John A. Klassen, PA Minnesota Employment Law Attorney
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Get to know sexual harassment and report it when you see it

Sexual harassment is something no one wants to deal with in the workplace. It is unlawful to harass a person because of their gender or sex. Interestingly, harassment doesn't have to be physical. It can be verbal as well. On top of that, harassment doesn't have to be particularly sexual at all. It might also include comments about a person's sex, like harassing men or women by making broad, offensive comments about them.

Although women are often assumed to be the victims, men or women could be victimized by sexual harassment. Why, though, does it happen at all? Don't most people understand that harassing others is wrong?

Sexual harassment is about power

Overall, sexual harassment is just another form of asserting control. Women are more likely to be victims because they tend to have less power than men, which makes them vulnerable. However, that's not to say that a man could not be in a position where he's vulnerable to the advances of male or female colleagues or superiors.

What does sexual harassment look like in the workplace?

Some common examples and forms of sexual harassment include:

  • Making unwelcome sexual advances
  • Requesting sexual favors
  • Sexual assault
  • Making the conditions of employment or advancement in the workplace reliant on sexual favors (this may be explicit or implicit)
  • Discussing sexual stories, fantasies or relationships in an inappropriate location
  • Exposure of oneself in a work environment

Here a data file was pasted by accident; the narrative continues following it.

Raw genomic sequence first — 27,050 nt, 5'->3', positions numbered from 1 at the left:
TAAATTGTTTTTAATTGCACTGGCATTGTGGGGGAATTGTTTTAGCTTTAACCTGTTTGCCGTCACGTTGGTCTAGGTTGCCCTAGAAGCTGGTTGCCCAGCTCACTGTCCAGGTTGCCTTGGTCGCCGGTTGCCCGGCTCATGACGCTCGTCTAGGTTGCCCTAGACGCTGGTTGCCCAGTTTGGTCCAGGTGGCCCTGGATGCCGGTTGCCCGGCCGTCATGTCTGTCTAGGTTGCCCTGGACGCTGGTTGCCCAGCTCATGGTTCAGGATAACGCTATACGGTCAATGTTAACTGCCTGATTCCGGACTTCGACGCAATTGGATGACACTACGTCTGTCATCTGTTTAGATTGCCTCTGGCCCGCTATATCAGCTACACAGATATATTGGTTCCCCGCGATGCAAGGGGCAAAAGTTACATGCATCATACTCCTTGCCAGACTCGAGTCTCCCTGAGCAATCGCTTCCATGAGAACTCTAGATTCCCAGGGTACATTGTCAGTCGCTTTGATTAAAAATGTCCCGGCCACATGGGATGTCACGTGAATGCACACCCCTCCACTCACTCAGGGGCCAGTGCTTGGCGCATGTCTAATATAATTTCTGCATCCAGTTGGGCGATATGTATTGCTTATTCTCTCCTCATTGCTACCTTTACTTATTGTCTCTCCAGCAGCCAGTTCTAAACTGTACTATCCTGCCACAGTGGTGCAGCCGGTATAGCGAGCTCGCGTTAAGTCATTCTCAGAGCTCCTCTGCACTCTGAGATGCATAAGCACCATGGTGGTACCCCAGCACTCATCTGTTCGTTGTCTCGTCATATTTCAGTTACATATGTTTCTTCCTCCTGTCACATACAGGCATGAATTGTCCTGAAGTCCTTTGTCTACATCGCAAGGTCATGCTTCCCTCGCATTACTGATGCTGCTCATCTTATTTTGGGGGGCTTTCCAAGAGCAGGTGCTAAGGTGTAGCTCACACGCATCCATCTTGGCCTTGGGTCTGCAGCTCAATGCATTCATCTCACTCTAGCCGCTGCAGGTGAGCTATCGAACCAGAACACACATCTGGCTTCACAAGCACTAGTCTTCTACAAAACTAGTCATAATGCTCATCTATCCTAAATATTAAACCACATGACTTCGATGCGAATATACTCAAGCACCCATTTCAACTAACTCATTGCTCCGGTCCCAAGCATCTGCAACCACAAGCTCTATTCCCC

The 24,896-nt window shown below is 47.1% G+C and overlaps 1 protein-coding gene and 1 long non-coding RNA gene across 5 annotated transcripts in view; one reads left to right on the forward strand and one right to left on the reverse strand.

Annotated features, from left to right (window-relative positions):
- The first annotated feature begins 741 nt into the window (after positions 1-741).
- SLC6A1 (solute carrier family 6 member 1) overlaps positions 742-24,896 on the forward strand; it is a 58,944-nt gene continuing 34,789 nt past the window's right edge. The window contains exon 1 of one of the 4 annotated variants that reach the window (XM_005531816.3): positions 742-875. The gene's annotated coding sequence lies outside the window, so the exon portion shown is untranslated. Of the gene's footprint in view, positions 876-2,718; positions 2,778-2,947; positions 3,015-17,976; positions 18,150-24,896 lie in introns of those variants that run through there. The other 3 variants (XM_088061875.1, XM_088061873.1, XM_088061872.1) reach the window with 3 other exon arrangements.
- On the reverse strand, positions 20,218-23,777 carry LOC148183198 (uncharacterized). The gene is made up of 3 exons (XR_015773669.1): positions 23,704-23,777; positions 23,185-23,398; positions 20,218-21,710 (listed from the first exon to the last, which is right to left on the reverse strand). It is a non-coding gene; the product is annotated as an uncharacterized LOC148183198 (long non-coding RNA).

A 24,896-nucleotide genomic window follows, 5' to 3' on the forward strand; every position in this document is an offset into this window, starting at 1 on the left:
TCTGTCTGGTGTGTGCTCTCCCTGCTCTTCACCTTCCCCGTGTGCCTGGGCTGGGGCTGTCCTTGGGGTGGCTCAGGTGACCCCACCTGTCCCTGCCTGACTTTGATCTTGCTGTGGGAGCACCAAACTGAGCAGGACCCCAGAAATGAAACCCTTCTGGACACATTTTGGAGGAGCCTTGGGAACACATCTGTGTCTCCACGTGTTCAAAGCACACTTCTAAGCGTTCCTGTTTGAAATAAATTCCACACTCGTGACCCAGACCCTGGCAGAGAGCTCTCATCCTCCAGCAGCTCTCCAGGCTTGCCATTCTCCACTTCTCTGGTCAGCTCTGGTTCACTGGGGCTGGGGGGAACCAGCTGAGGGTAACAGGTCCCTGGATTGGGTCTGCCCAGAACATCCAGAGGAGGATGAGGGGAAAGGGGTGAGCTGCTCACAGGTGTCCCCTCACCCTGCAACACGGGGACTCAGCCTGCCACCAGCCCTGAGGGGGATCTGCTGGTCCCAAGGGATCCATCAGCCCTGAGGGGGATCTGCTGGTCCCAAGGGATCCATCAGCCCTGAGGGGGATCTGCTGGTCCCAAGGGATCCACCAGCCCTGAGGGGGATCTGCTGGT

• Unwanted touching or physical contact
  • Receiving unwanted emails, text messages or photos of an explicit nature

There are many other formsof sexual harassment as well.

Sexual harassment can occur in any workplace. It can happen after hours, in non-office settings between peers and in other situations. If you witness sexual harassment occurring, you can help stop it through an action known as bystander intervention. This is stepping in to assist someone who is potentially at risk due to the other party's actions.

To do this, it's best to create a distraction. For example, you could tell a boss that someone is looking for them to get them away from a fellow employee. Similarly, if you see harassment taking place, you could find an authority figure who would be in a position to put an end to it then and there.

If all else fails, you can enlist others to help. Your attorney, the authorities and other agencies have the power to intervene and help you get out of dangerous or uncomfortable situations.

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When employers discriminate or allow harassment and retaliation to take place or continue, we are dedicated to holding them accountable for their unlawful actions.

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